Apple Pie in Apple Is a Simple Sweet Treat
Welcome back to Sunday Sus maintenance! At the time of this writing, it was 57 degrees, which means that autumn has finally arrived. In New England, that means our basements and porches will soon be filled with bushels and pecks of apples for the next three to four months, and is there a better use for them than pies?
Don’t worry – I don’t want you to make dozens of crusts or get into a discussion about glass, ceramic, and metal skillets. We’re not even going to use any pie dish this week. You see, the chicken pies last week got me thinking about a smaller scale. But alas, a bit of a setback: for some unknown reason, I don’t have a pie plate.
However, the lack of a pie plate is not an obstacle. With a little creativity, you can get this warm, sticky goodness in just an hour. And you probably already have most of the ingredients on hand.
Before we start, some of you may be thinking, ” Which apples should I use ?” I can immediately think of six common varieties in supermarkets and perhaps four more that appear during the fall baking season. You love baking apples: not only are the widely available Cortland and Granny Smith, but Jonagold, Honeycrisp, Golden Delicious or Braeburns will do if you can get your hands on them. Roasting apples are harder than cooking apples, so the filling will become harder after cooking. I settled on the delicious Golden filling with Granny Smith shells.
Baked apple and apple pies
Makes 4 pies
- 8 apples
- 4 tablespoons unsalted butter, ghee
- 6 tablespoons light brown sugar
- 2 teaspoons of cinnamon
- 2 teaspoons all-purpose flour
- Any pie crust: store bought or scratched
- 1 large egg + 1 large egg yolk
- 1 tablespoon heavy cream
Start by preheating the oven to 375 ℉ and filling an 8×8 baking dish with enough water to cover the bottom. Slice off the top of the apple you will be starting and, using a melon ball, grapefruit spoon, or looking at it until it gives in to your will, scoop out the inside of the apple, leaving about an inch around the side. You won’t be using the scooped-up pieces in this recipe, but they will make great applesauce, apple butter, or pancakes.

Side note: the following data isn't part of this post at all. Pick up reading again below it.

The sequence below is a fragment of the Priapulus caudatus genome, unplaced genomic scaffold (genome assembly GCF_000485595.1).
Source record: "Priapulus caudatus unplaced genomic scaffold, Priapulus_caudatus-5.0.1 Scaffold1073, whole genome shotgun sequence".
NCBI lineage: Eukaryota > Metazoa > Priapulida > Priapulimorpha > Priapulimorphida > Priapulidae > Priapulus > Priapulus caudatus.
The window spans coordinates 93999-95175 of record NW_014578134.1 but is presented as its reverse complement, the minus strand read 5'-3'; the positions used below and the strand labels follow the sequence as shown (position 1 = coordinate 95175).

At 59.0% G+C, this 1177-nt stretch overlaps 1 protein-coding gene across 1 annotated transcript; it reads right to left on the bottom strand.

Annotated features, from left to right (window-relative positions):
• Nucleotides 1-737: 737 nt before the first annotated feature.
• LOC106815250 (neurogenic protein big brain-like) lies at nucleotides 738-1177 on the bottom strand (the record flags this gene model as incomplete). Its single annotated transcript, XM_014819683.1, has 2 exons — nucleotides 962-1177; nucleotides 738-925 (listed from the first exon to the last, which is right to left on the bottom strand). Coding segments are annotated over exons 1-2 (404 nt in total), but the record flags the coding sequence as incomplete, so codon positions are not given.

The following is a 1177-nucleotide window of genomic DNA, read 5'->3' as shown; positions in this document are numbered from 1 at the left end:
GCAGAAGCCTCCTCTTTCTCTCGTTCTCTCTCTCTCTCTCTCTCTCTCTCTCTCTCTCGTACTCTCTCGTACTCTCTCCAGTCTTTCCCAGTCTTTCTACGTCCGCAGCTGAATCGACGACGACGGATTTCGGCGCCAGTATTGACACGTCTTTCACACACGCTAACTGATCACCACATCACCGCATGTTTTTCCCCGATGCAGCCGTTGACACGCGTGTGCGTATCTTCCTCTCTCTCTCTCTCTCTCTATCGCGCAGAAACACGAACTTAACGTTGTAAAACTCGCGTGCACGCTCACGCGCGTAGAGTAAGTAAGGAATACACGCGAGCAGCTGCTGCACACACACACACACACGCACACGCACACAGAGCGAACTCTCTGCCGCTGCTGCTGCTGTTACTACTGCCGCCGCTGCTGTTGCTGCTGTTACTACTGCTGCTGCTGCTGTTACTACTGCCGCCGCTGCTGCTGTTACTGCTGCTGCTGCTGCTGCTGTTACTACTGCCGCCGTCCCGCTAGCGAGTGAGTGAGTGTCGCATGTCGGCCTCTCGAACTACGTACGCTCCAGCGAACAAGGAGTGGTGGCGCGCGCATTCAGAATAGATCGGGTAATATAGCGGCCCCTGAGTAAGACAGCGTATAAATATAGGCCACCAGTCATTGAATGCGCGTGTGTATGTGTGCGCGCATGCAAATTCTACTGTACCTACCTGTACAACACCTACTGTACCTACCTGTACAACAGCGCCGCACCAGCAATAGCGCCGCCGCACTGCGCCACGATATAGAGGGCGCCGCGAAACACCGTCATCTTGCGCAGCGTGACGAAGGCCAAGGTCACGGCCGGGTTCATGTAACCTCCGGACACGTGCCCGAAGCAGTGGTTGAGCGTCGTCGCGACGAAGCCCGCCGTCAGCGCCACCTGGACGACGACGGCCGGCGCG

Yes, and a word to the wise: don’t take too much from your apple. I thought, “Gee, I could scoop out more and I have more room to fill!” WRONG. As I lay on the floor in a plank position , defeated by the late explosion of an overly softened apple, my girlfriend appeared, the savior of many ideas.
“What’s happened?” “My apple exploded.” “Is this the one you scored more from?” “Yes”. “Did you learn nothing from the dwarves of Moria who dug too greedy and too deep? “
Learn from my mistakes. Dig no more ways. Even the Arkenstone shouldn’t be spoiled by an apple.
Let’s go back to the countertop. Peel the second apple and cut into small cubes. Toss the diced apple with butter, brown sugar, cinnamon and flour, then place in an empty appleshell. Then it’s time for the crust.
Roll out the pie crust to about a quarter of an inch thick. Now that you can use a glass or cookie cutter to cut out a circle and cover your pie with it … you are better than this. Let’s come up with a little lattice crust.
Using a pizza knife, cut the dough into ½ inch thick strips. Take a few strips from one side, these are the ones we will be braiding.
The best way to do this is to represent the stripes in terms of odd and even numbers. Fold each even-numbered strip down, followed by a weaving strip. Fold them back and fold the odd numbered strips down.
Find the center of your quick grate and use a glass or cookie cutter to cut out a circle that will fit your apple. Press the crust against the sides of the apple and place in a baking dish.
Whisk in egg, yolk and cream and lightly brush over each apple. Cover the tin with foil and bake for 25 minutes, then remove the foil and bake for another 20 minutes. This will prevent the crust from browning too much, and the steam generated by the moisture escaping will help cook the apple shell.
Let the apples cool for 5-10 minutes and bury. As usual, I like to have a large piece of cheddar next to it. The tenderness of the filling will depend on the apple you use – Golden Delicious and Braeburns are more delicious than the softer Cortlands and Honeycrisps. After all, dear reader, there are good things in the kitchen . And it’s worth cooking.